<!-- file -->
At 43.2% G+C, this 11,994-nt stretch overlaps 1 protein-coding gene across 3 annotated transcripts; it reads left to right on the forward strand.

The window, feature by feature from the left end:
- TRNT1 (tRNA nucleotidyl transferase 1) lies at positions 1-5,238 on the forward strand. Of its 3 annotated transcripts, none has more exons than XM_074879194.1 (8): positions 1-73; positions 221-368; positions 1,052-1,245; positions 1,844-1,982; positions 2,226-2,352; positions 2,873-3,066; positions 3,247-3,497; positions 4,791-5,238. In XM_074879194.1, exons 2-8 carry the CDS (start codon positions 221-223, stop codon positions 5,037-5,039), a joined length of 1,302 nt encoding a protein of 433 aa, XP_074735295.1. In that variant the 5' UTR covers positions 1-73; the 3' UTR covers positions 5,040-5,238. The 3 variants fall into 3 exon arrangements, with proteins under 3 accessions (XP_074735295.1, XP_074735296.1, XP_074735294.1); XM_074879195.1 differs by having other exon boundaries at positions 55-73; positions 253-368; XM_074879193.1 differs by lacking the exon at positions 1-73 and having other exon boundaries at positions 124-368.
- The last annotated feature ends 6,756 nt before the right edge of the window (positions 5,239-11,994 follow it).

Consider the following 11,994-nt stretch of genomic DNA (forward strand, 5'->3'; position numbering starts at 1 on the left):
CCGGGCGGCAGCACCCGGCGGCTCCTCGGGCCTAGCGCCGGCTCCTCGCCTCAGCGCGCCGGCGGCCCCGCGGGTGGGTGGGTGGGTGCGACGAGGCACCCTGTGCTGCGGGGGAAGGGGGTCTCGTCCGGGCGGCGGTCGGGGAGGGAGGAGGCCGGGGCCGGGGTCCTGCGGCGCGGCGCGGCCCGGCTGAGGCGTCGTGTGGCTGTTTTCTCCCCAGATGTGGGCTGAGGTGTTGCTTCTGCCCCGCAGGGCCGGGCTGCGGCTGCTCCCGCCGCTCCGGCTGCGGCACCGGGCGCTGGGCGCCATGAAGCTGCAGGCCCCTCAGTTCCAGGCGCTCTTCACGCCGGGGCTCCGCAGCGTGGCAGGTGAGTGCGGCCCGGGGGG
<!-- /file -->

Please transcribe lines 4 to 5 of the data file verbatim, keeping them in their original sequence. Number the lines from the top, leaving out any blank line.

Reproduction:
- The last annotated feature ends 6,756 nt before the right edge of the window (positions 5,239-11,994 follow it).

Consider the following 11,994-nt stretch of genomic DNA (forward strand, 5'->3'; position numbering starts at 1 on the left):